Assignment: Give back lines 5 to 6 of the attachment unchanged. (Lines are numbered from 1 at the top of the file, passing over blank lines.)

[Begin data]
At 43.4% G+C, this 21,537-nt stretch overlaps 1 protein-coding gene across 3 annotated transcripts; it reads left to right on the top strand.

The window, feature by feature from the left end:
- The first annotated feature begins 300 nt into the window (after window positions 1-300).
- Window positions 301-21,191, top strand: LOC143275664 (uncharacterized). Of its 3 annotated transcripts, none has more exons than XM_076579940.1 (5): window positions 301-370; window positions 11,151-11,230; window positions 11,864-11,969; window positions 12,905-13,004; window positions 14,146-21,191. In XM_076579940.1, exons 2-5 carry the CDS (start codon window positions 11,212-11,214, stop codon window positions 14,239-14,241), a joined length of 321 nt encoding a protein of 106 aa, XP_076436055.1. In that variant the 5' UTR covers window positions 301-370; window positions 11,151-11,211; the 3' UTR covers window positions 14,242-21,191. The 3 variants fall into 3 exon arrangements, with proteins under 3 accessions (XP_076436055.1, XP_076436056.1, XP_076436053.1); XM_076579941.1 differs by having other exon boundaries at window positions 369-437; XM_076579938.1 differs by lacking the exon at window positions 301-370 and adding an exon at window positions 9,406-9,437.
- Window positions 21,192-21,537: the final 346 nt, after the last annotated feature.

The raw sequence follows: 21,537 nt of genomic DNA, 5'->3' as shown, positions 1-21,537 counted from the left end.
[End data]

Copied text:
- Window positions 21,192-21,537: the final 346 nt, after the last annotated feature.

The raw sequence follows: 21,537 nt of genomic DNA, 5'->3' as shown, positions 1-21,537 counted from the left end.